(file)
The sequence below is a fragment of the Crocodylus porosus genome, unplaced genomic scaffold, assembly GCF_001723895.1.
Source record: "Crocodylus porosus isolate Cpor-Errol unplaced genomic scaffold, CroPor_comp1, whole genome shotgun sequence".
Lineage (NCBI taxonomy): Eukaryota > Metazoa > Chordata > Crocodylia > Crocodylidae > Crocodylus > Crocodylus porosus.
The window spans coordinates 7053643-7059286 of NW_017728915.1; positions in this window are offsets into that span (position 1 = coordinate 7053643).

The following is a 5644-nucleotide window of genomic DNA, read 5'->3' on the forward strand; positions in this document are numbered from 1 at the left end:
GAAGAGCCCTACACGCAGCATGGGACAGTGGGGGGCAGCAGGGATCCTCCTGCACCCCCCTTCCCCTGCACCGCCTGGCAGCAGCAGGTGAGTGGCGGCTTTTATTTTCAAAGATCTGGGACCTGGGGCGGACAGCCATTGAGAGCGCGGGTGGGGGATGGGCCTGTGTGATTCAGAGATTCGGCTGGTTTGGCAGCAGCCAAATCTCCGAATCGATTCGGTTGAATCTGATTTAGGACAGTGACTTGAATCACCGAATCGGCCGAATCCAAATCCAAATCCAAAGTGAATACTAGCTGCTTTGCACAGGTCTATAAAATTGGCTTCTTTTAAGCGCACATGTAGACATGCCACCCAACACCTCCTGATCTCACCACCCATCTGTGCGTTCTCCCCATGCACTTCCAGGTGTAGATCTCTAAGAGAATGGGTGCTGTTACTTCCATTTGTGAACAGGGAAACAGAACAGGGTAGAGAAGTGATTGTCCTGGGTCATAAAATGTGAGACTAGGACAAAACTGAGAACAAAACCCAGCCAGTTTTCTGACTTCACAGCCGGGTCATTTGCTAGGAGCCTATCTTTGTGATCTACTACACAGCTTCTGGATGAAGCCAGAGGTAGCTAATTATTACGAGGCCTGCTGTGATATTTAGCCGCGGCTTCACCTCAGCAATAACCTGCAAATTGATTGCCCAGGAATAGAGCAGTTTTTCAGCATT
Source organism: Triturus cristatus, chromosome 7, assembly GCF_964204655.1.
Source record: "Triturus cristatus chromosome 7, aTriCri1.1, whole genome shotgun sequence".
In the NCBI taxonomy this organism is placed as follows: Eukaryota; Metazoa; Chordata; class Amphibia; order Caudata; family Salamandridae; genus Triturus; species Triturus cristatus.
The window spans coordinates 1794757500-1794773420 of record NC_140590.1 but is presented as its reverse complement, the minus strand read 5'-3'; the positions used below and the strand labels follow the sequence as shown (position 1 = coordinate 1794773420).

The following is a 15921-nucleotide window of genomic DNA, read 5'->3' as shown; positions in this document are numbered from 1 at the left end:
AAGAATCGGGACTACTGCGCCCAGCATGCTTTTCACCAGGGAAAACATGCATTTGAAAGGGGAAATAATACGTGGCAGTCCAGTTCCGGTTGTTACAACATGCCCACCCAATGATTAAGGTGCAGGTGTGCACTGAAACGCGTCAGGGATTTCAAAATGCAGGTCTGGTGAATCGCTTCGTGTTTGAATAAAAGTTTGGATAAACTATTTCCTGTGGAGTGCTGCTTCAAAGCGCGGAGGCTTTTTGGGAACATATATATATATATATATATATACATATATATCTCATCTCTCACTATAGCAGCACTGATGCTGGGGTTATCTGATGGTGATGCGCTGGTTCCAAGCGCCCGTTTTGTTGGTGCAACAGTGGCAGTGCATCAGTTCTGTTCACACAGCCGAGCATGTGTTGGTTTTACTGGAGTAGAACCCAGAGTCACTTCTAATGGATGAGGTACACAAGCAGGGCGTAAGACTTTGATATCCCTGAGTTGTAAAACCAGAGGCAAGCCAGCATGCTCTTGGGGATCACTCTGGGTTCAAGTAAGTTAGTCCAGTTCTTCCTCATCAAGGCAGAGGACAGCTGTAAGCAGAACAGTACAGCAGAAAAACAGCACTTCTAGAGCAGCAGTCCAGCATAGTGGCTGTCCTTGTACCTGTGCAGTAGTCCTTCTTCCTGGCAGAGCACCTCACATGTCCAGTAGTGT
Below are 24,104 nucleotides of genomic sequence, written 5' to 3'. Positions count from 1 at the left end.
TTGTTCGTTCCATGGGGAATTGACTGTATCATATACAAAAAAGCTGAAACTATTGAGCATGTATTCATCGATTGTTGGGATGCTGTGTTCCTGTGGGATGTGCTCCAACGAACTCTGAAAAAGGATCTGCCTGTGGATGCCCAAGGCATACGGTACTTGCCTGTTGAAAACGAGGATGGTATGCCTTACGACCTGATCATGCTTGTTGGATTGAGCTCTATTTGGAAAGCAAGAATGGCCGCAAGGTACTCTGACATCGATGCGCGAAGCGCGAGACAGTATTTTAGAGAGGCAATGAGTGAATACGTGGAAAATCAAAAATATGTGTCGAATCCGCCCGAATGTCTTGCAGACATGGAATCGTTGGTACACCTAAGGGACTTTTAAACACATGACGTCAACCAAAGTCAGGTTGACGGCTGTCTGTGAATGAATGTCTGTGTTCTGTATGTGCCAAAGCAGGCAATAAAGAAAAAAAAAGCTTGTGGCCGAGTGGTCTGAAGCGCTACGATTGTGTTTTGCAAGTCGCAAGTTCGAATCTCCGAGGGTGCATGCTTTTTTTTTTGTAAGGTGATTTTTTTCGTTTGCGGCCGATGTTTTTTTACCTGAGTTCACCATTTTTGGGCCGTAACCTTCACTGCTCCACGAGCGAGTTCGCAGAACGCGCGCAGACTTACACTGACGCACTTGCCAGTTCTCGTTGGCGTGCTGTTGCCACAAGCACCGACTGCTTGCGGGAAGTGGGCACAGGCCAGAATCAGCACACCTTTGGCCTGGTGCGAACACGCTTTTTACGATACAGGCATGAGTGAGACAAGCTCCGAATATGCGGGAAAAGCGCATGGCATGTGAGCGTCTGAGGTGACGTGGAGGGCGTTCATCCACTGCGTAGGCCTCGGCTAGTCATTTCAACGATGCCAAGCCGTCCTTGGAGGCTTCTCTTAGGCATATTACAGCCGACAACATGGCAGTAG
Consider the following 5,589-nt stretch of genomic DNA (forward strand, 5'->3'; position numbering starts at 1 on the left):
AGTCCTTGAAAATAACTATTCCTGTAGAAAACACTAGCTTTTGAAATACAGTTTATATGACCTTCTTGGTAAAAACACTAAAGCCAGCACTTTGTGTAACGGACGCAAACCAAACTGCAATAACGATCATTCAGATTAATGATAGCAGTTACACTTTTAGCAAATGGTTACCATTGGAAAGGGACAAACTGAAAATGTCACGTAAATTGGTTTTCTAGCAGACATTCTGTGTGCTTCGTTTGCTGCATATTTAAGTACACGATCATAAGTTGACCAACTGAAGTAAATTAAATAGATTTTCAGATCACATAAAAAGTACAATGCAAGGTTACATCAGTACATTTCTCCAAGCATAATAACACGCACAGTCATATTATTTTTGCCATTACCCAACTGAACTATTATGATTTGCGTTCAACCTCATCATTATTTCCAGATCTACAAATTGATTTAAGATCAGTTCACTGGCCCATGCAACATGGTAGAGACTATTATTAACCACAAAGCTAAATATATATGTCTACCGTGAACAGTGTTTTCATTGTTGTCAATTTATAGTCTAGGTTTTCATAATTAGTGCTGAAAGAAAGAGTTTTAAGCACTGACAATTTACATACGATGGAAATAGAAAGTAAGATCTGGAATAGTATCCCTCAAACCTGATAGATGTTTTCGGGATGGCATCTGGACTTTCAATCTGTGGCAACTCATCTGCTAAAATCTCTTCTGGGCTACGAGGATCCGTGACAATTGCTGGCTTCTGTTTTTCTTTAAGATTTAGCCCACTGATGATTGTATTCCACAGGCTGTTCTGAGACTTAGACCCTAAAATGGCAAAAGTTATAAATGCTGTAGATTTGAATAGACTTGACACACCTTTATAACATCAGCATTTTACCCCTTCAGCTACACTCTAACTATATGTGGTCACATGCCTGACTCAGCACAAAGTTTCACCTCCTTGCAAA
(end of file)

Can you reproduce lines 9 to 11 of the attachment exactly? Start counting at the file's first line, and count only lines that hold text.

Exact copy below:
In the NCBI taxonomy this organism is placed as follows: Eukaryota; Metazoa; Chordata; class Amphibia; order Caudata; family Salamandridae; genus Triturus; species Triturus cristatus.
The window spans coordinates 1794757500-1794773420 of record NC_140590.1 but is presented as its reverse complement, the minus strand read 5'-3'; the positions used below and the strand labels follow the sequence as shown (position 1 = coordinate 1794773420).

The following is a 15921-nucleotide window of genomic DNA, read 5'->3' as shown; positions in this document are numbered from 1 at the left end: